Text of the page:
“This is the day you will always remember as the day you almost caught Captain Jack Sparrow.”
People sometimes associate sailing with the quirky and eccentric Jack Sparrow from Pirates of the Caribbean. He’s arguably one of the most popular fantasy fiction character of the 21st century.
The movie series boasted a number of unusual and dirty creatures, but one thing that caught everyone’s eye were the gargantuan sailboats moving around in the water so smoothly and dexterously. Obviously, one might wonder how these bizarre yet majestic-looking boats actually work, in spite of not having a functioning engine.
Before jumping into the physics behind sailing, let’s establish a brief background of sailboats.
What exactly are sailboats?
Sailboats are one of the oldest forms of transportation, and the invention/mastery of these fuel-less boats is an extremely significant part of human history. Sailboats marked the beginning of humans being able to tame and control winds to suit their needs. Egyptians first used sailboats as early as 4000 BC. Back then, the boats merely consisted of a simple cloth sail on logs of wood. Since then, however, they have evolved and played an integral part in shaping the world’s history. Sailboats were aggressively used to conquer lands, discover new places, fight wars and carry out acts of piracy. Sailing has also been listed as an Olympic Sport since 1900.
Simply put, sailboats are boats that are propelled by wind when it blows on a set of fin-shaped sails.
Parts of a sailboat
A sailboat consists of eight primary parts. The hull, keel, rudder, tiller, jib, boom, mainsail and mast.
The hull is the main body of a sailboat and houses the main components of the boat. Modern sailboats have motors attached to the stern in order to propel the boat when there is no wind. A tiller is attached to the rudder. The tiller is a lever used to steer the boat. The rudder is always submerged in the water. When a sailboat is in operation, the steering mechanism is controlled by the tiller-rudder duo. The direction of motion of the rudder depends on the tiller, which in turn facilitates the boat’s change of direction.
The motion of a sailboat can be attributed to the mainsail and the keel. These are the engines of the sailboat. Mainsails are triangular in shape and capture most of the wind power necessary to propel the boat. The keel, on the other hand, is responsible for maintaining balance and ensuring that the boat doesn’t tip over.
The mast is a vertical rod supporting the mainsail. Similarly, the boom supports the mainsail horizontally. A sailboat also has a secondary sail called a jib, which is a miniature version of the mainsail. The jib offers extra wind power so that the boat can reach higher velocities.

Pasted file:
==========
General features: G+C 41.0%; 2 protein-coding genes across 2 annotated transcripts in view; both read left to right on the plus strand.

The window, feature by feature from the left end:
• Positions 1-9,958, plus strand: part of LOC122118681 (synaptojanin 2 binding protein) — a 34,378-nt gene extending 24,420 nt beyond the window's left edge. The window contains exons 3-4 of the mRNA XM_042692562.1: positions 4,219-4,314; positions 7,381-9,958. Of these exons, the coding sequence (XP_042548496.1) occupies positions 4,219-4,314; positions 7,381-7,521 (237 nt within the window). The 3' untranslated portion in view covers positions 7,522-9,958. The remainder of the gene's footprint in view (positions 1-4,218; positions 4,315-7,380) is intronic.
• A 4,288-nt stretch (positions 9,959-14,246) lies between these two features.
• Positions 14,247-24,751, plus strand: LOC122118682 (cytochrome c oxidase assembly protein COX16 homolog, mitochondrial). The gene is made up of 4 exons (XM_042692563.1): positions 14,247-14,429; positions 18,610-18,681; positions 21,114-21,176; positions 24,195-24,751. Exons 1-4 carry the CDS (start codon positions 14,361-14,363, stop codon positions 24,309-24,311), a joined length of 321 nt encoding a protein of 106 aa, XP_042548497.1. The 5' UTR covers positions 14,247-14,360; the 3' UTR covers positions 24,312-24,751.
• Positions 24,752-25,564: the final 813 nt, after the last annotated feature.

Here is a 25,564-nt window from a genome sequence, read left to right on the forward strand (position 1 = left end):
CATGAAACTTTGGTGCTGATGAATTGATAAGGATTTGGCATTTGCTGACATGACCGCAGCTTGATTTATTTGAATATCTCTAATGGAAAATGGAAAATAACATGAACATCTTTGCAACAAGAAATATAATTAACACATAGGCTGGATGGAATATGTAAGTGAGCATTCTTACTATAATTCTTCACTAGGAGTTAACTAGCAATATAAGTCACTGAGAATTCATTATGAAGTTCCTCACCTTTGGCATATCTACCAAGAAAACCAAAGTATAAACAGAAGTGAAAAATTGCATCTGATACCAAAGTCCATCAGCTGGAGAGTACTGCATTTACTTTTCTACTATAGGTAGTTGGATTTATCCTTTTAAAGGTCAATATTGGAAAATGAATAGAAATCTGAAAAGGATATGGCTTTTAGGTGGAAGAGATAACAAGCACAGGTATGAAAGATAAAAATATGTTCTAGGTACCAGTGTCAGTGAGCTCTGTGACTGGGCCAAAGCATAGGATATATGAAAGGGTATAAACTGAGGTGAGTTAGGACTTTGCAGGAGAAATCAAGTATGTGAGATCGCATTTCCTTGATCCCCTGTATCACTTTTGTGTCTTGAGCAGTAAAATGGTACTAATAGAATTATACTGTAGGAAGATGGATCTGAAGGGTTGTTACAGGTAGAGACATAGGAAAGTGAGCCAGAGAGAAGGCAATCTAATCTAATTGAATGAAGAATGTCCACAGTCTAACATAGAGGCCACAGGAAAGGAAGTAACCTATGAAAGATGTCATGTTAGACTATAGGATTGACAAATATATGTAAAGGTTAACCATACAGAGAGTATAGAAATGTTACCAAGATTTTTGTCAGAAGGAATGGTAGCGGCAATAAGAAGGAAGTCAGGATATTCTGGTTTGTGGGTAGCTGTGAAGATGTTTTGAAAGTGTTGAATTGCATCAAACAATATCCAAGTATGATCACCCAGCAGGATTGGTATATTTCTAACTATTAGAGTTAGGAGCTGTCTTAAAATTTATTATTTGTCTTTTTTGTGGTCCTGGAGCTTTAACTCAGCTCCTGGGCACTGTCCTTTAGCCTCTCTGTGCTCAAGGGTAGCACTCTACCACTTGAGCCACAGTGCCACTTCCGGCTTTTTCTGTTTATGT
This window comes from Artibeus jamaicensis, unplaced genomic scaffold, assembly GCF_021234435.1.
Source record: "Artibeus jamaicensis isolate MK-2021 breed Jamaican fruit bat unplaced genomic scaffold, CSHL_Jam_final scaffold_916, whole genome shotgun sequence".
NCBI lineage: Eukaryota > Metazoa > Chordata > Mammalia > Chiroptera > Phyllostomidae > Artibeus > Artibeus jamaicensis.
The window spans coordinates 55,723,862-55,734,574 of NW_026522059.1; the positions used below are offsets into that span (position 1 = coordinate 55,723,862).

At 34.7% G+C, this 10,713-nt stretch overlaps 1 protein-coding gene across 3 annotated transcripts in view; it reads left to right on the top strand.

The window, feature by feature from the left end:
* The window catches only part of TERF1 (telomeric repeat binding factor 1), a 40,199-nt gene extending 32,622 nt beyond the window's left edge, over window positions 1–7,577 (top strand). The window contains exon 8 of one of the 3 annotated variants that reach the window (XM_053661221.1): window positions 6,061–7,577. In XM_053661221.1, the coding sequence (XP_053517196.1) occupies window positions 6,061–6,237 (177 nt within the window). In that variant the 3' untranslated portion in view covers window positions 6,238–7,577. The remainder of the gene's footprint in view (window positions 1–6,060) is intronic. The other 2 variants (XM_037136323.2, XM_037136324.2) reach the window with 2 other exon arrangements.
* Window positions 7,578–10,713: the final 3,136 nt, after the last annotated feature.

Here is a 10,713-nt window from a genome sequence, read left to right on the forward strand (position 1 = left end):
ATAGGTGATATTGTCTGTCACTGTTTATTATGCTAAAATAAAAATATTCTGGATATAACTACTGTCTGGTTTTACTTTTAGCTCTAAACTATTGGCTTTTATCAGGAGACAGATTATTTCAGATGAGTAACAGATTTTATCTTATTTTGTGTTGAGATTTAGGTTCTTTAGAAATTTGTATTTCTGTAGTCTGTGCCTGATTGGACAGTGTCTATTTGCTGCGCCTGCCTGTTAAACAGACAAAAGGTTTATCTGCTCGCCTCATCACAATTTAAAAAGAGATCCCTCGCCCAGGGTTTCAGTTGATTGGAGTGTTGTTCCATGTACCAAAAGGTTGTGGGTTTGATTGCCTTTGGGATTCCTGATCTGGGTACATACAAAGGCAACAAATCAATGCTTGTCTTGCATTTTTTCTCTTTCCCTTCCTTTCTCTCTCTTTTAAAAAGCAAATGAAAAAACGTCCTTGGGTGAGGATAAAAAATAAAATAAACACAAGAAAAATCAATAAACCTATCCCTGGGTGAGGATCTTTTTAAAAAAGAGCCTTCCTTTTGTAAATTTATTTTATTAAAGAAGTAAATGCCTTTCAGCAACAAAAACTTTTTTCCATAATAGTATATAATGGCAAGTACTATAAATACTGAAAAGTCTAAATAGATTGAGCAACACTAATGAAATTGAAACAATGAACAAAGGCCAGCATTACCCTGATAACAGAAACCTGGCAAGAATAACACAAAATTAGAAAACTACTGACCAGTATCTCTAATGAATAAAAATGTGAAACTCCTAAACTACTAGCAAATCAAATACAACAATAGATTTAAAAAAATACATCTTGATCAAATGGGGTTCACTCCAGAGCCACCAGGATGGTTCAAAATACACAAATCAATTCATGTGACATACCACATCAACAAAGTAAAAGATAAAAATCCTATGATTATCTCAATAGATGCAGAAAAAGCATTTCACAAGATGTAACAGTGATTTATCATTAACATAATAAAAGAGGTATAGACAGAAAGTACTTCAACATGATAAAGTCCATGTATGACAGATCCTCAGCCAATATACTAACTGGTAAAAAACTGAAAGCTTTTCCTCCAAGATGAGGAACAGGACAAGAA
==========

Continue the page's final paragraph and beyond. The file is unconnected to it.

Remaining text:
Now that we can picture a sailboat and understand its fundamental parts, let’s take a look at the main aspect of this article i.e. the physics involved in sailing one!
Physics involved in the working of sailboats.
The physics behind sailing is very interesting, as sailboats do not require wind to be blowing from behind in order to move. It is actually possible for the boat to move forward even if the wind is blowing in from the sides. How does that work?
This is attributed to a very popular physics concept called aerodynamic lift.
When wind blows against a body or an object, it moves in a clockwise direction, but also comes back up. Think of a flag mounted on a moving vehicle. You can see it keeps flapping forward and backward, even though the wind is blowing directly onto it. This is because the force provided by the wind has two components. A forward and a sideways component. Now, the actual direction of motion will depend on the direction of the resultant force of the two components. In the case of a sailboat, sideways motion is undesirable. The aim is to maximize the force in the forward direction as far as possible. The keel provides an opposite force to resist the sideways motion. As mentioned above, the sail and the keel are the components responsible for the motion of the sailboat.
Now, imagine that you’re trying to sail upwind with the wind coming from the left over the front part of the hull. The wind fills the sail into the shape of a wing.
The sails employ a concept used in the design of airplane wings. The sail takes the shape of an aerofoil, such that aerodynamic lift of the sail is facilitated. Since the sail is fastened at both ends, however, the wind can’t push it out of its way. Even so, the wind must choose a path, so it will take the one with the least resistance to its flow. This path will be parallel to that of the sail. By combining the force on the sail and the force on the keel, the sideways forces cancel out and the total force on the sailboat is only in the forward direction. As a result, the boat moves forward! Basically, sails can be regarded as the steering assembly of the boats, allowing the boat to be maneuvered in any direction relative to the wind.
Some sailboats can even move faster than the wind itself. When sailing in the direction of the wind, the resultant speed of the wind acting on the sails is greater than the actual speed of the wind. This creates a large force on the sails that can push sailboats faster than the actual wind speed. This sounds viable in theory, but practically, it’s not actually possible to reach these speeds. Drag (friction) will always exist between the boat and the water, which limits the speeds that a sailboat can possibly reach.
So in conclusion, sailing entails much more than a boat propelled by a couple of unusually shaped flags. It can be regarded as an acquired skill requiring considerable understanding of wind and its behavior.
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